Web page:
Anomaly Video Games

Abstract Engineer     Articles

Abstract Engineer


Find the anomaly video games provide a balanced mix of relaxation and horror. I love horror but sometimes I am tired or in lazy mode. I don’t feel like running for my life or shooting a bunch of zombies but I’m in the mood for horror. Anomaly video games give me just what I need to enjoy horror without overexerting myself.

My journey in anomaly video games began with Alternate Watch, a demo I randomly found on Itch.

Anomaly Video Games


Anomaly observation video games put you in charge of monitoring cameras in eerie locations. Your job is to spot strange occurrences, like flickering lights, moving objects, or even shadowy figures. Think of it as a detective game for the paranormal! These games are often suspenseful and rely on sharp eyes and a good memory.


Alternate Watch is a simple concept. You are tasked with monitoring video cameras placed in a home. Cameras are placed in the kitchen, living room, kids room, and more. There is an option to switch between cameras where you can soak in the environment of each room.

The first step is to memorize as much as possible about each room before anomalies start. Alternate Watch requires you to learn the environment of each room, so put on your observation and memorization hats.

After some time, anomalies will begin to appear. When you think you have spotted an anomaly, you must report it from a list of 10 types of anomalies. It takes about 10 seconds to report an anomaly. This prevents you from spamming reports. A lot can happen in 10 seconds so you must be confident in your reports. If too many anomalies appear, the game ends.

What I like about Alternate Watch is the creepy anomalies that can appear. Some of them can be downright horrifying. The atmosphere helps increase the horror factor. The video game isn’t perfect but it did get me to hunt for more anomaly video games.


Seeing Things is another anomaly video game where you monitor cameras and look for anomalies. I played the demo which had me monitoring a museum complete with a common area, art room, a dinosaur exhibit, and more. Jump scares are the scare tactic used in this title.

I found some of the anomalies to be slightly comical. The horror element still exists with anomalies but some can be comedic. I don’t view this as bad, just different. The environment itself is unsettling which compliments the anomalies when they do appear. There is something about an empty museum at night that screams horror.

The demo includes the museum but more locations will be available at full release. I enjoyed the demo enough that I plan to watch for the full release.


You are stuck on a haunted bullet train in Japan. Some people are on board but something does not seem right with them. Find anomalies to advance on the train and reach the conductor’s room. However, you will return to where you started if you make the wrong choice.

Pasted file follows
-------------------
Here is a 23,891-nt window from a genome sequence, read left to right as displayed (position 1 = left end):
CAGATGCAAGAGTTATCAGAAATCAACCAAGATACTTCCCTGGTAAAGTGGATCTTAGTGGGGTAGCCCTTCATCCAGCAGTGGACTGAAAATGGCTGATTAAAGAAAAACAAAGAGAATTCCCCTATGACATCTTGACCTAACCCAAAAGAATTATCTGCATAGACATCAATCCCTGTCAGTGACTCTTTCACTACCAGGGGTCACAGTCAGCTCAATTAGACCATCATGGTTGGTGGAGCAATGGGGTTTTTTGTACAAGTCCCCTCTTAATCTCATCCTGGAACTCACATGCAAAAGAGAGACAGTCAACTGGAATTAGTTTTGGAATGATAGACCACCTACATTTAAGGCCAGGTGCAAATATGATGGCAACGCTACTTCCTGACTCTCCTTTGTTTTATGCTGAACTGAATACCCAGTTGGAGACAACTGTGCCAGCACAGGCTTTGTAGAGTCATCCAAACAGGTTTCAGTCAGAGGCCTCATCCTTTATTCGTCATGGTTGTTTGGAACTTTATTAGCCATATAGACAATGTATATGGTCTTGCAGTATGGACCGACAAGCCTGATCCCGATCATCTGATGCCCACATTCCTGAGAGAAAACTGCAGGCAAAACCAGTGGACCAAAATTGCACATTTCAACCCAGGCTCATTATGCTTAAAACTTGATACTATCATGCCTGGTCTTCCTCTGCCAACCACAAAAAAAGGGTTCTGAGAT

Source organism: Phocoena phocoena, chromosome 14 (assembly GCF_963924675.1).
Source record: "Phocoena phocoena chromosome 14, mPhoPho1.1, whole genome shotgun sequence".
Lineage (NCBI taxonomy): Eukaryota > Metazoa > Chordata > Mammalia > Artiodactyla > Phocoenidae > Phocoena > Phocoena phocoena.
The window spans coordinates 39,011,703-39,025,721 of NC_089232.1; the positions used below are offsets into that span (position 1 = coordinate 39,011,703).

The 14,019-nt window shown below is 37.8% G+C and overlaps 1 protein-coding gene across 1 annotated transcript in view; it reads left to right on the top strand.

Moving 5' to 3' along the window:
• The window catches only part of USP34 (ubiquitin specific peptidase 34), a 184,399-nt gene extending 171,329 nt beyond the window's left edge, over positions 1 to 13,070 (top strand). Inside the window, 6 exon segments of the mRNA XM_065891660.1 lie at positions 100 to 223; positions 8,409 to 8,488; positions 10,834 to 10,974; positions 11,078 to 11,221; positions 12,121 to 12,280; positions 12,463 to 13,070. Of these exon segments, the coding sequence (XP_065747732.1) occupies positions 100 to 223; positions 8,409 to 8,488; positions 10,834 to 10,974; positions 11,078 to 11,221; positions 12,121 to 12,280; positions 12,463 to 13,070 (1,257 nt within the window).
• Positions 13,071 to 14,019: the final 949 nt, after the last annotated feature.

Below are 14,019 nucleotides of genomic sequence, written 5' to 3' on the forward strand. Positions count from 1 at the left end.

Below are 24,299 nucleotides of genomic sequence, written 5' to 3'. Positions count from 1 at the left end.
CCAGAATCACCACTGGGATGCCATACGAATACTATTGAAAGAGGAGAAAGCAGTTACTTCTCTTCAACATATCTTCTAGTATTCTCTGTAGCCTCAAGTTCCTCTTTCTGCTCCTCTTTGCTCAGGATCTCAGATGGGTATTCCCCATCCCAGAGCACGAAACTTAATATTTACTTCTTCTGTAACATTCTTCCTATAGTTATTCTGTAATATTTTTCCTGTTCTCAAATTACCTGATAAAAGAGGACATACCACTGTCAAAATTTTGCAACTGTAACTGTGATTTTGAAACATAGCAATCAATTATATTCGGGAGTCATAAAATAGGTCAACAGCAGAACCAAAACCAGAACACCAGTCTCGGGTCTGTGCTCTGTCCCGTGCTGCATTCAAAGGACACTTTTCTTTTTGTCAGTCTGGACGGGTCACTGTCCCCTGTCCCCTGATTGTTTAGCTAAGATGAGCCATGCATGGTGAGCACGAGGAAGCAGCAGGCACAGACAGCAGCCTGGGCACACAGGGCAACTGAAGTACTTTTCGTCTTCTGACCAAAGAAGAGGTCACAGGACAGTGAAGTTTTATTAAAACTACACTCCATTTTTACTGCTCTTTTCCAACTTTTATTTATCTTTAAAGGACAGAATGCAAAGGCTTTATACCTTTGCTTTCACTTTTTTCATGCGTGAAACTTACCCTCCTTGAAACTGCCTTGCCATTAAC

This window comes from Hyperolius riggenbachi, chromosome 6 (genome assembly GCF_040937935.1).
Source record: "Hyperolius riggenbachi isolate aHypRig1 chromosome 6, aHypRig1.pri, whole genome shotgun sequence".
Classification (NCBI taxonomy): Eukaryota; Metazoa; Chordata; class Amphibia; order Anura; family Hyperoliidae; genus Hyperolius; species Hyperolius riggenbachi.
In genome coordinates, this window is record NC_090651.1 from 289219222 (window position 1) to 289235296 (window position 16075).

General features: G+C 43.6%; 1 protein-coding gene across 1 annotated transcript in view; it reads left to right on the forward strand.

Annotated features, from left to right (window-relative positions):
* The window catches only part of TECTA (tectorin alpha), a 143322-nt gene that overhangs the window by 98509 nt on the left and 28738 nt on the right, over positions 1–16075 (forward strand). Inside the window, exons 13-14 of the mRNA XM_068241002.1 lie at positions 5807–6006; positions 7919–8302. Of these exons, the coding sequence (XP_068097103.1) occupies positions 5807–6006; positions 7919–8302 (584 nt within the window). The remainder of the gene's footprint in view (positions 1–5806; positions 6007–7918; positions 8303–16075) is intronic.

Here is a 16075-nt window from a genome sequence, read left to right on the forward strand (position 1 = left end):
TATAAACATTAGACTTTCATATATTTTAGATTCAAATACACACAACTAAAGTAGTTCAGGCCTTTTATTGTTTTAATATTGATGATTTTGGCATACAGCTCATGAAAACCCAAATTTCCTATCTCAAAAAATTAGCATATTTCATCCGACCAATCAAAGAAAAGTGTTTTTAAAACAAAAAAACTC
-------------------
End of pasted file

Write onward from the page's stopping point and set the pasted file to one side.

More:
This is a psychological anomaly horror video game and I love it. The concept is simple. Walk through a train car and look for an anomaly. You enter one door if you find an anomaly or you enter another door if you don’t find an anomaly. You’ll move on to the next train car if you are correct. You will be sent back to the start if you are wrong.

The difficulty in finding anomalies feels on par with the difficulty level I like. I did not cruise through the game. I was wrong often but not wrong often enough to become frustrated. It felt like a good balance here.

Shinkansen 0 is creepy. The game does a great job of creating a psychological horror environment and atmosphere. The people on board are all mysterious in their way. The anomalies can be scary. There are not a lot of jump scares here but there is a lot of dread. Walking up and down the tight aisle can feel uneasy.

I love Shinkansen 0. I wish the game were longer.


I played the demo of The Devil Is in the Details and finished wanting so much more. I cannot wait for the full release. This is unique among the anomaly video games. The environment and atmosphere are full of dread. The sound design is haunting. The graphics are great. The psychological horror shines.

You are trapped in a mansion and you need to outsmart the devil to get out. Your job is to find anomalies and banish them with talismans. What’s different here is the need to avoid traps and deadly creatures while working against a timer. When you have placed your talismans, you’ll need to check in with “The Arbiter” to determine if you are correct. Move forward if you are correct or suffer the consequences if you are wrong.

There is a lot I like about The Devil Is in the Details. Free movement, as opposed to cameras or a repeating room, feels refreshing. The mansion changes as you progress so it never feels stale. Minor details change and new danger awaits. Interactions with the Arbiter are fun and create tension.

I can’t say enough about the sound design. The smallest sounds keep the mansion alive and you on your toes. So many times I was expecting something to appear but only to find out the sound was the mansion. Very well done.

I can’t wait for more of The Devil Is in the Details.


Anomaly video games are a nice break from traditional horror video games. I feel like I can relax a bit when I play them. That doesn’t mean I’m not scared or entertained. There is less to manage like inventory or puzzles. Memorization can be a bit draining but I don’t get the same brain drain from other fantastic video games like Silent Hill 2 or Dead Space.


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